Data dive

How well are English Language Learners doing in NYC schools? That depends on the stats you consider

PHOTO: Madeleine Cummings

When New York state released its latest round of high school graduation rates, the news was mostly good — but one troubling statistic stood out.

While graduation rates for all students continued a historic climb, English Language Learners experienced a dramatic drop in both New York City and the state.

The city was quick to defend itself, saying its graduation rate was flat if you consider the number of students who were classified as English learners the year they graduated along with those who learned the language well enough to test out.

Now, a timely new study lends support to the city’s stance.

Published by the Institute of Education Sciences, the report suggests that tracking the graduation outcomes of former English learners, as well as those who take slightly longer to earn diplomas, offers a clearer picture of how this vulnerable population is faring in school.

“We’ve had data on English learners, but it hasn’t always been interpreted carefully and it hasn’t always been used in a way that’s useful to schools,” said Michael Kieffer, an associate professor at New York University and lead author of the report. “We’re starting to have a conversation … about how are we going to use data better to serve English learners better?”

The report was based on New York City student data, and was released this week by an independent research arm of the U.S. Department of Education. The researchers looked at graduation outcomes among New York City fifth- and sixth-grade students who entered school as English learners in the 2003-04 academic year.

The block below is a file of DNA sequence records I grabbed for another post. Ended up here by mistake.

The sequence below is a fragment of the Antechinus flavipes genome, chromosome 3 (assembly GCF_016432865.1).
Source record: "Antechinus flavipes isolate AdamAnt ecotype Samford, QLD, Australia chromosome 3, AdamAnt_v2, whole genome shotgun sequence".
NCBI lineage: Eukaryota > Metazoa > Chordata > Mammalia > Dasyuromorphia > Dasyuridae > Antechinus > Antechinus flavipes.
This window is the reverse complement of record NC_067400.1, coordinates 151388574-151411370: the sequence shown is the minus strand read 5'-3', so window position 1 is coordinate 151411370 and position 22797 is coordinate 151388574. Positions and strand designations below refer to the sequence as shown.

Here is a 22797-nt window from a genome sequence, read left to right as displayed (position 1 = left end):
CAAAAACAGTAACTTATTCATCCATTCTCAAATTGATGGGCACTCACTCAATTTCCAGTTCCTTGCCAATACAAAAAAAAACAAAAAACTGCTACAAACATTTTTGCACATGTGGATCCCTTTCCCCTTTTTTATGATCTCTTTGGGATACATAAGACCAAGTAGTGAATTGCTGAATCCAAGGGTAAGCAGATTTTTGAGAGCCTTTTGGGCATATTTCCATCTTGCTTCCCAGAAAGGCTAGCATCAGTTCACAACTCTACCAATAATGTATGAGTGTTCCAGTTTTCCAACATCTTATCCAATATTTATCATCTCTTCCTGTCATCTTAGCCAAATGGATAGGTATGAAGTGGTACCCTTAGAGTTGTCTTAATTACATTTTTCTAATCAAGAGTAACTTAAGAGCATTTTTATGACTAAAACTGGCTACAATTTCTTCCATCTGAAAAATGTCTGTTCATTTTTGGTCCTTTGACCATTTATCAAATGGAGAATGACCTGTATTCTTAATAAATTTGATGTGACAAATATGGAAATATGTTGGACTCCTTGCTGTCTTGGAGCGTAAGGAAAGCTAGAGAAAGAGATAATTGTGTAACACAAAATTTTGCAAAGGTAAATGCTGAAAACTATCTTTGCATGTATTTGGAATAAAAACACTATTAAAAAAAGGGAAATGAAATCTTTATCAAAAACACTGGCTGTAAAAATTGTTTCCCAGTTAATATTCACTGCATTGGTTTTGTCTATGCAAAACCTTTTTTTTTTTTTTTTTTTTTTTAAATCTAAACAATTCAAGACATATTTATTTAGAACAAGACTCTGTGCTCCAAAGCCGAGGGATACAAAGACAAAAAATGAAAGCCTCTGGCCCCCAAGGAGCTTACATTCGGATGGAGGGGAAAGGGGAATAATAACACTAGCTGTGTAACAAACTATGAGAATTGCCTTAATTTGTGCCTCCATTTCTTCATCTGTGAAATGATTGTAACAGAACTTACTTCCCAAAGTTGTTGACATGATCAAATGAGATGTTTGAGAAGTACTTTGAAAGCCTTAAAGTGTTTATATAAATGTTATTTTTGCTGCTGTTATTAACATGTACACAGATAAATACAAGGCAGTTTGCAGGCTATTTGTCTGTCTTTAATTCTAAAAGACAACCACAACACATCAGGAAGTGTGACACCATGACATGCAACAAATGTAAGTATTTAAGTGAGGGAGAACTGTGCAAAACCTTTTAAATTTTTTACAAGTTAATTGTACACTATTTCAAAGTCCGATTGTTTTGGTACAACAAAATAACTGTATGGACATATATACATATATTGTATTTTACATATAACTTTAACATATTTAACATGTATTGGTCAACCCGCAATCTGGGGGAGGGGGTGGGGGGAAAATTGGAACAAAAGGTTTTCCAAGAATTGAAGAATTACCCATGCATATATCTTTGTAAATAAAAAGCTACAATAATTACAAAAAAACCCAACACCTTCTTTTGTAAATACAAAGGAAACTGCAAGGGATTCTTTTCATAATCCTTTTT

It found 64 percent of students who were ever considered English learners earned diplomas, “higher than might be assumed,” according to the study.

Counting both groups of students only makes sense, said Caroline E. Parker, co-author of the report and principal research scientist at the nonprofit Education Development Center.

“You get a better sense of how English learners are doing across a whole system in K-12,” she said, adding that students who test out “have been served by the English learner programs and are successful.”

It’s also important to consider how many students graduate within five and six years, the study states. Learning a new language is hard enough, but learning high-level academic content in another language is even tougher. The researchers found that 15 percent of English learners didn’t graduate on time, but did earn a diploma within six years — bringing the graduation rate to about 79 percent. That is virtually on par with the six-year rate for native speakers.

The findings are particularly relevant now, as the latest round of state and city graduation data were released earlier this month. According to the state, 72.6 percent of all New York City students graduated. But for students who are still learning English, the graduation rate was 27 percent — a 9.6 point drop from the previous year.

That figure only includes students who were classified as English Language Learners during their last year of school, but still managed to graduate in four years — an important metric to help judge whether schools are serving recent immigrants well, Kieffer said.